Masking, social distancing, and other measures aimed at preventing the spread of Covid-19 had the "unintended but welcome effect" of stopping other respiratory viruses, Tara Parker-Pope writes for the New York Times. But now that those prevention measures are being rolled back, common respiratory viruses have returned with a vengeance—and people's immune systems are struggling to keep up.
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According to infectious disease experts, measures taken to reduce the spread of Covid-19 reduced people's exposure to different microbes. Without regular exposure to microbes, people's immune systems, while not weakened, may take longer to fight back against infections, Parker-Pope reports.
"Frequent exposure to various pathogens primes or jazzes up the immune system to be ready to respond to that pathogen," said Paul Skolnik, an immunovirologist and chair of internal medicine at the Virginia Tech Carilion School of Medicine. "If you've not had those exposures, your immune system may be a little slower to respond or doesn't respond as fully, leading to greater susceptibility to some respiratory infections and sometimes longer or more protracted symptoms."
Isolation isn't the only factor at play. Satya Dandekar, chair of the department of medical microbiology and immunology at the University of California-Davis School of Medicine, added that other factors, "including stress, poor sleep habits, and increased alcohol consumption," could have also affected how people's immune systems respond to spreading respiratory viruses, the Times reports.
“When a person gets exposed to a pathogen, there has to be a rapid ramp up of the response from the immune system and immune cells," Dandekar said. "With stress and other factors, the army of immune cells is a little hampered and slows down and may not be able to react fast enough to attack, giving enough time for the pathogen to get a hold on the host."
According to CDC, cases of common respiratory viruses, such as respiratory syncytial virus (RSV) and human parainfluenza viruses, are currently on the rise.
According to Parker-Pope, CDC officials have said this increase in RSV, which can be dangerous to the very young and very old, is "particularly unusual" during this time of year. RSV cases have primarily been traced to young children, the Times reports, and some have been hospitalized with severe symptoms.
The RSV surge is not limited to the United States, the Times reports. Increased rates of RSV have been reported in Europe, South Africa, Australia, and New Zealand.
According to Parker-Pope, the surge is likely due to global pandemic restrictions, which led to a larger population of susceptible children. Infants, who are now toddlers, were protected from RSV during the pandemic because few people were going outside. As a result, now both they and new infants are vulnerable to infection—essentially enabling the virus to infect about twice as many people as it typically does. And these infected infants and toddlers can spread the virus to older children and adults.
Sue Huang, director of the World Health Organization's National Influenza Centre at the Institute of Environmental Science and Research-New Zealand, and her colleagues in February published a study in Nature that found New Zealand's strict restrictions prevented not only the spread of Covid-19 but also the spread of RSV and influenza. But when New Zealand opened up to Australia, RSV cases spiked in just a few weeks.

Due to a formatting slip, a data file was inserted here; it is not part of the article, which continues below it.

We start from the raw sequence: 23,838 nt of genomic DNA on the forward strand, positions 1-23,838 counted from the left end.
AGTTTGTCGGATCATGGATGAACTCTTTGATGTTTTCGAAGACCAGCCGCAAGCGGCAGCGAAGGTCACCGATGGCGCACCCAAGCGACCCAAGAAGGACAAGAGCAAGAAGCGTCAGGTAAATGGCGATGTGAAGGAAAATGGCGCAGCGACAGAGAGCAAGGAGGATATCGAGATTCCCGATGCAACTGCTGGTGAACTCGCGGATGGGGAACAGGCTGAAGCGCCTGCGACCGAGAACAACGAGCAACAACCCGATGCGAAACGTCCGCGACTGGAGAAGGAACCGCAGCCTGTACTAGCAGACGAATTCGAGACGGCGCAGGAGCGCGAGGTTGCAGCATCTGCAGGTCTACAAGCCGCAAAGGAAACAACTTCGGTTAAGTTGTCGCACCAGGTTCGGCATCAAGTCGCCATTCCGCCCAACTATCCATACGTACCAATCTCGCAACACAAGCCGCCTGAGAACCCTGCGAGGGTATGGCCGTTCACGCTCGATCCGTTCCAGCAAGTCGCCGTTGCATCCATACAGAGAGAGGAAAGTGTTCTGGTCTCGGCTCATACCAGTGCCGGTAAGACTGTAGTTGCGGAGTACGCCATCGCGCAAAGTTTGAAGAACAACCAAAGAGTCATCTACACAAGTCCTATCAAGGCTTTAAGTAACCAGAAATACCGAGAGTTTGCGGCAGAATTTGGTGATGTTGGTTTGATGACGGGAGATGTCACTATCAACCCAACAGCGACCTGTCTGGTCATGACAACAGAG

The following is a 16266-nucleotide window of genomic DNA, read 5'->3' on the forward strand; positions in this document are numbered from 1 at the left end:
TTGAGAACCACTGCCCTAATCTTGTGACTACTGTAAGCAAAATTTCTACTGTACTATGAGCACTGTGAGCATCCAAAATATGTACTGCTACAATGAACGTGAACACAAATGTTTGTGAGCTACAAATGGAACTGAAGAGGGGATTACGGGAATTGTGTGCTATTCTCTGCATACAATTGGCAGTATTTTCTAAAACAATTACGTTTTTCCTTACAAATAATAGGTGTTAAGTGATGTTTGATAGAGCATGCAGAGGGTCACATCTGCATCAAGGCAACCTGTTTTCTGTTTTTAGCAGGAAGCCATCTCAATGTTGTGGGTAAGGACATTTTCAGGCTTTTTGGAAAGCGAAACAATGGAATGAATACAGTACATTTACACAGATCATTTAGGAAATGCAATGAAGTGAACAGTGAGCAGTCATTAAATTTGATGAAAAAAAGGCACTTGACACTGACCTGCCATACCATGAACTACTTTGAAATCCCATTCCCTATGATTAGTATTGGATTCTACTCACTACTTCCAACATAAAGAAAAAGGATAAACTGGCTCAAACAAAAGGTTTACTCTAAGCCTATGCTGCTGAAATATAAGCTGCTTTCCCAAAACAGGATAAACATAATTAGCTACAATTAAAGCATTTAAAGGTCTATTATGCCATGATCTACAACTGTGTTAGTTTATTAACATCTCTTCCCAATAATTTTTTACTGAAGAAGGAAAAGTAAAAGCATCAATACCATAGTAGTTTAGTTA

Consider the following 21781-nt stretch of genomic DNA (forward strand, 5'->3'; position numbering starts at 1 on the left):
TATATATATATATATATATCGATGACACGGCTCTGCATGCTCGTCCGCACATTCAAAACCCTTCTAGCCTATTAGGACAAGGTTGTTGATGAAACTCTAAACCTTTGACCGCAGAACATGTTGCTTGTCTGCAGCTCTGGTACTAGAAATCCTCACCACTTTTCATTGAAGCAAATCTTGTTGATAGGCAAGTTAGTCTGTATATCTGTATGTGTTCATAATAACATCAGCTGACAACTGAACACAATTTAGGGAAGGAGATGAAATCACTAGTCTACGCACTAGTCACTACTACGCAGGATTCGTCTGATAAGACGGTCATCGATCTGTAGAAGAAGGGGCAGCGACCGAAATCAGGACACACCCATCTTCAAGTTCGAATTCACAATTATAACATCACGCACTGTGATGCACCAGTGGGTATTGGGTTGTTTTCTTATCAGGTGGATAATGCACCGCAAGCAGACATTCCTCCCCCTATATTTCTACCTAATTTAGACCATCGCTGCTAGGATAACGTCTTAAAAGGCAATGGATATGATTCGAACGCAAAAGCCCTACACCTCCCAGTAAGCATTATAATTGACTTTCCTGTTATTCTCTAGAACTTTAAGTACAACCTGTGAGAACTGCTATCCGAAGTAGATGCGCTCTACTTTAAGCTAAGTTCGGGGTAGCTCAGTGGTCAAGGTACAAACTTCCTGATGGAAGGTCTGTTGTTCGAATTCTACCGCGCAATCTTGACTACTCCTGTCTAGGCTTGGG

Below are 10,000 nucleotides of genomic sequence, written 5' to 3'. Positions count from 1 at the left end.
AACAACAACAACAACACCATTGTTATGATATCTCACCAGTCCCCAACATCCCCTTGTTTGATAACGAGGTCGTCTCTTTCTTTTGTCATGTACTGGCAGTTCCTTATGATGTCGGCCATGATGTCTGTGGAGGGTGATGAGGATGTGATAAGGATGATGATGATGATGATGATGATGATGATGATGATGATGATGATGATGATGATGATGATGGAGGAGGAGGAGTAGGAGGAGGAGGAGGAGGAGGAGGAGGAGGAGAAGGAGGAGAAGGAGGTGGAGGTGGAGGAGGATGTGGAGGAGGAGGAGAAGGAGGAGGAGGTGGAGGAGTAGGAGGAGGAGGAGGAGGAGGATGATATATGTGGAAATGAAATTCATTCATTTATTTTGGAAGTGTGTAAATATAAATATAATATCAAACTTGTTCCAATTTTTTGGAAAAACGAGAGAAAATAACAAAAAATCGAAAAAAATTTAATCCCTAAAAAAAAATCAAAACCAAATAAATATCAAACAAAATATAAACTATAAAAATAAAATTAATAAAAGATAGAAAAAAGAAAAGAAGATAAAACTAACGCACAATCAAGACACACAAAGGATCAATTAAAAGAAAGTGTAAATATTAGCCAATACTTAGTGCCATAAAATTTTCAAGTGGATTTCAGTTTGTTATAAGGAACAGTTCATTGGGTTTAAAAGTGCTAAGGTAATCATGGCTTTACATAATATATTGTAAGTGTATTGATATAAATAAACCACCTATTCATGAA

"I haven't seen anything like this in 20 years of working as a virologist," Huang said. "There's usually a degree of pre-existing immunity due to the previous winter. When you don't have that kind of protection, it's a bit like a wildfire. The fire can just continue, and the chain of transmission keeps going."
Experts are not surprised by the current spread of RSV and other respiratory viruses, the Times reports. In fact, researchers published a study last winter in the Proceedings of the National Academy of Sciences (PNAS) predicting that there would be an increased rate of infections from respiratory viruses this summer.
However, experts are not sure about when the flu virus specifically will resurface—or how it will affect people. Rachel Baker, the lead author of the PNAS study and an epidemiologist at Princeton University, said a potential concern is that the flu, RSV, and Covid-19 might circulate in the population at the same time.
"The big puzzle is where is the flu?" Baker said. "I think it's a very uncertain flu season. It's not necessarily going to be worse, but when is it going to come back? And what is it going to look like?"
In the meantime, however, Allison Agwu, an infectious disease specialist at Johns Hopkins Children's Center said people should take precautions to prevent the spread of respiratory illnesses, which includes getting vaccinated against Covid-19.
"Do the things we tell fifth graders: Wash your hands, cover your sneeze, get rest, all those things," Agwu said. "And do your best to get vaccinated against the things you can. Get your Covid vaccine so you’re less paranoid when you get a cold." (Parker-Pope, New York Times, 7/22)
There are a lot of myths and misconceptions circulating about the progress of the pandemic and the vaccine rollout—and these can have very real implications for the United States' recovery.
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